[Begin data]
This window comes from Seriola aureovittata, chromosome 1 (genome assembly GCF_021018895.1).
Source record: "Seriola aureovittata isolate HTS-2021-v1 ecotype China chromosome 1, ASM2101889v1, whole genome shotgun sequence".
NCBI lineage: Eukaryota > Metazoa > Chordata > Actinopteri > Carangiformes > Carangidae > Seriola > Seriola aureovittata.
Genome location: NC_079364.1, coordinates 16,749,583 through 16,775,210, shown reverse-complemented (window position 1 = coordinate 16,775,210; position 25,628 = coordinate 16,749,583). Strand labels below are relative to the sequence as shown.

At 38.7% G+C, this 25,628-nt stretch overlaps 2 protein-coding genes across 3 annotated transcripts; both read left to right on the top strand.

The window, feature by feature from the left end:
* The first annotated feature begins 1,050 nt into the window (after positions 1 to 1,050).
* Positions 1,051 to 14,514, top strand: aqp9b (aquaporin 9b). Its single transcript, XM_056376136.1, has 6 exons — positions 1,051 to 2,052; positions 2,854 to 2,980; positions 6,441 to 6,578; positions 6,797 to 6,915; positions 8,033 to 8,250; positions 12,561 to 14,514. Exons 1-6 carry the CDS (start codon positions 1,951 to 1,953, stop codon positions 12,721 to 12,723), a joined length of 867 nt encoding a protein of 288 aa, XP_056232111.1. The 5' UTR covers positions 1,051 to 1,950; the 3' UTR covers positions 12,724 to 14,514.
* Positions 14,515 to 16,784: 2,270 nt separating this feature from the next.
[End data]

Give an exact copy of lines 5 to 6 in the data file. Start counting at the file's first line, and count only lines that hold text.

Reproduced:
At 38.7% G+C, this 25,628-nt stretch overlaps 2 protein-coding genes across 3 annotated transcripts; both read left to right on the top strand.

The window, feature by feature from the left end: